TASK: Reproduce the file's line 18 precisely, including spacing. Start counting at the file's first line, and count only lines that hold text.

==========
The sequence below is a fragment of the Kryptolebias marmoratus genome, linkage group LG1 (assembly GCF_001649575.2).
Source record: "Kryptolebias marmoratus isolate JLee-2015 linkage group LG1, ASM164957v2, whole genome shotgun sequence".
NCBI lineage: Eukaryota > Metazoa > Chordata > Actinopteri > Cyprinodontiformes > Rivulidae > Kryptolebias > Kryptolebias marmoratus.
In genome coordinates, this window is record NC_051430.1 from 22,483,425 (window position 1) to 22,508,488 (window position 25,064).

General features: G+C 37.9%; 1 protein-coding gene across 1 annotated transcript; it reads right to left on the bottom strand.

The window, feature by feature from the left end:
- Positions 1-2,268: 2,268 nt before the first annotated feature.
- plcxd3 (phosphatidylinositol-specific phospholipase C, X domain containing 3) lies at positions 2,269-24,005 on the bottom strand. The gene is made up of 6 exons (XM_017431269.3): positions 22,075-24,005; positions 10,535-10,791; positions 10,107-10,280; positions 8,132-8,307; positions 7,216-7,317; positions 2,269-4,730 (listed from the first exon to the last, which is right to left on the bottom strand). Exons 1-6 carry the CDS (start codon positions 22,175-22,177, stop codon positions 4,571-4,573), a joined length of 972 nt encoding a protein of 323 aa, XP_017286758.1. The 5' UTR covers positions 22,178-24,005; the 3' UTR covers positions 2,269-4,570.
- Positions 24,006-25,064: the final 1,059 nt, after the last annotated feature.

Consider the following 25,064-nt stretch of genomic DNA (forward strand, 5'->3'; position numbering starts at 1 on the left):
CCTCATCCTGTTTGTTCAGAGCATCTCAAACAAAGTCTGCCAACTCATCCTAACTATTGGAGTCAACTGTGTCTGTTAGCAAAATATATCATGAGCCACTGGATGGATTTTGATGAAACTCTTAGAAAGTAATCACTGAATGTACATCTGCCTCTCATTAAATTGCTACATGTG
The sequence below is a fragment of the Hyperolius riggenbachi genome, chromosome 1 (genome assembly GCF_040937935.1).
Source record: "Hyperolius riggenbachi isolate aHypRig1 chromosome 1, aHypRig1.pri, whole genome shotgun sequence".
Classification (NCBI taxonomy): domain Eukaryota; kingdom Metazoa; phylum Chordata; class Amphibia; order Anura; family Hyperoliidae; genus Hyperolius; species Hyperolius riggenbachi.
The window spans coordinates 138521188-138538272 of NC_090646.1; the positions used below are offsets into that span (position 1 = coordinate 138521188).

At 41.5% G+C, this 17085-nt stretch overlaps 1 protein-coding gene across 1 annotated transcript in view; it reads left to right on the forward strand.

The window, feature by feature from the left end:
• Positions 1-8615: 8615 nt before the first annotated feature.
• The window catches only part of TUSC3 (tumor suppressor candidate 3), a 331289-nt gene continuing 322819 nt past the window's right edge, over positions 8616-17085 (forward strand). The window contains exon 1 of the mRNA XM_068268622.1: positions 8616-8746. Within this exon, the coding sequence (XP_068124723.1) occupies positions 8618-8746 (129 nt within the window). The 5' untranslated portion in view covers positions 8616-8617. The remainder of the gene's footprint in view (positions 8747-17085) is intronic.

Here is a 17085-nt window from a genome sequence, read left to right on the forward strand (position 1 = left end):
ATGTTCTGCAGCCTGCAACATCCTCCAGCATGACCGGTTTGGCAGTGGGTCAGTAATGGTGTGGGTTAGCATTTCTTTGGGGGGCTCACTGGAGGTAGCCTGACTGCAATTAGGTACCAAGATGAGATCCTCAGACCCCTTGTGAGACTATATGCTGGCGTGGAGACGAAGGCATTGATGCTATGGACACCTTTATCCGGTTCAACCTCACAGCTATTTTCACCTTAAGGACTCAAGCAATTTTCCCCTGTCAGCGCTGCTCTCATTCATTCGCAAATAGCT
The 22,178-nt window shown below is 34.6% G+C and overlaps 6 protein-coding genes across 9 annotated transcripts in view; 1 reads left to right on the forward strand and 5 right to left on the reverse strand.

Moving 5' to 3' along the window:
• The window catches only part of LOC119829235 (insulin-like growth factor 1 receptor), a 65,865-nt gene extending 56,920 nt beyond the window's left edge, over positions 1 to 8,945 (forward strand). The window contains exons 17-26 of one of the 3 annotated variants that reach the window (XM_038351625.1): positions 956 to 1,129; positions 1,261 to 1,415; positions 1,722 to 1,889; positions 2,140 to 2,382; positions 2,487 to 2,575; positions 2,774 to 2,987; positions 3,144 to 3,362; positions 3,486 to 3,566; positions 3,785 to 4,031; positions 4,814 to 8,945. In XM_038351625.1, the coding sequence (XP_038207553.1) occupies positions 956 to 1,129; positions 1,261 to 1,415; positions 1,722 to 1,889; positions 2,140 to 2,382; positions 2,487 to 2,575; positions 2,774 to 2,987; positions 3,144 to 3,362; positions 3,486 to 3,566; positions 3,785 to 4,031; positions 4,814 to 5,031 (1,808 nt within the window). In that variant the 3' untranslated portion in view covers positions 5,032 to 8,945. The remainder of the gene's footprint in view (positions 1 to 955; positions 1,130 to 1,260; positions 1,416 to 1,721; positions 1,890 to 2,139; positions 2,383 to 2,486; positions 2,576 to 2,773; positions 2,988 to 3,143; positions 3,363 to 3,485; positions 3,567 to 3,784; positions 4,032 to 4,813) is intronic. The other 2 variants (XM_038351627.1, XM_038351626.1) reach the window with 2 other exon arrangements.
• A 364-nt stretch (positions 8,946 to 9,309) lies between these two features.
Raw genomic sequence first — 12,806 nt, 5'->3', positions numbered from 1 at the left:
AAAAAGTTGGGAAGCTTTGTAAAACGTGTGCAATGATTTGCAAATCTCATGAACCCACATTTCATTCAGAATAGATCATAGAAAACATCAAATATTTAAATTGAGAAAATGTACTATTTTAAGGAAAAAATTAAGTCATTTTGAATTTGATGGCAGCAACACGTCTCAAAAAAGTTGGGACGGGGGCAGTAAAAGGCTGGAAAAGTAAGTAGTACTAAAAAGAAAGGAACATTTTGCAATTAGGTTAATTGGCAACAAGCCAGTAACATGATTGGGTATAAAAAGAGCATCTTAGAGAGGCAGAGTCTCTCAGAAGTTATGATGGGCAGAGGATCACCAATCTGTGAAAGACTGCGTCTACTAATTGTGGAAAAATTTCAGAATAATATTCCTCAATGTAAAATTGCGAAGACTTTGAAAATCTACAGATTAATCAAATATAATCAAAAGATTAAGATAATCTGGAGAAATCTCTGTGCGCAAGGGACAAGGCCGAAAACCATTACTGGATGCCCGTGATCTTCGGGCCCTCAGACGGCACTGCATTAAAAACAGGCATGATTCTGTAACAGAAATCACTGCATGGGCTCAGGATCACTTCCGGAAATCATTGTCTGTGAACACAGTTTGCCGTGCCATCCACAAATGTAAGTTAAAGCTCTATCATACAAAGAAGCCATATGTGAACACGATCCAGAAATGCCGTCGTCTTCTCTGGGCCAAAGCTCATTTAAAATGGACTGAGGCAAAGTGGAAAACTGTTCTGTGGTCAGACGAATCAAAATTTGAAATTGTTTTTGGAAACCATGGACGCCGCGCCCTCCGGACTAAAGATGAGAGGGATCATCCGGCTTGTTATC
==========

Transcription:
• Positions 1-8615: 8615 nt before the first annotated feature.